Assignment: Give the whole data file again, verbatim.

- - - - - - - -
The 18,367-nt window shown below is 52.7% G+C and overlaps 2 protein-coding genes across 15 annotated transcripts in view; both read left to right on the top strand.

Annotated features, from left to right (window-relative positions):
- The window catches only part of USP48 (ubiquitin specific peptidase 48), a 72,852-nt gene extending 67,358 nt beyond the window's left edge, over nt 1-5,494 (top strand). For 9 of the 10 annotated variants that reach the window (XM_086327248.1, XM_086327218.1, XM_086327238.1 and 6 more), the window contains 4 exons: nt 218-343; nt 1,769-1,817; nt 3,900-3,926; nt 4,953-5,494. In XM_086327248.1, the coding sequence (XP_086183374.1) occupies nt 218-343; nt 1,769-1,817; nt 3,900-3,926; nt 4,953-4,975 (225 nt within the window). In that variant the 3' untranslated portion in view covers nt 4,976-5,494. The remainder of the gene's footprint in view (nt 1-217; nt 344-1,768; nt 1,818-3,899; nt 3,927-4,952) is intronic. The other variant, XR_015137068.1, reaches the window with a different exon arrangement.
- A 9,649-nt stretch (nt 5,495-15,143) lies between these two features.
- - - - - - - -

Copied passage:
The 18,367-nt window shown below is 52.7% G+C and overlaps 2 protein-coding genes across 15 annotated transcripts in view; both read left to right on the top strand.

Annotated features, from left to right (window-relative positions):
- The window catches only part of USP48 (ubiquitin specific peptidase 48), a 72,852-nt gene extending 67,358 nt beyond the window's left edge, over nt 1-5,494 (top strand). For 9 of the 10 annotated variants that reach the window (XM_086327248.1, XM_086327218.1, XM_086327238.1 and 6 more), the window contains 4 exons: nt 218-343; nt 1,769-1,817; nt 3,900-3,926; nt 4,953-5,494. In XM_086327248.1, the coding sequence (XP_086183374.1) occupies nt 218-343; nt 1,769-1,817; nt 3,900-3,926; nt 4,953-4,975 (225 nt within the window). In that variant the 3' untranslated portion in view covers nt 4,976-5,494. The remainder of the gene's footprint in view (nt 1-217; nt 344-1,768; nt 1,818-3,899; nt 3,927-4,952) is intronic. The other variant, XR_015137068.1, reaches the window with a different exon arrangement.
- A 9,649-nt stretch (nt 5,495-15,143) lies between these two features.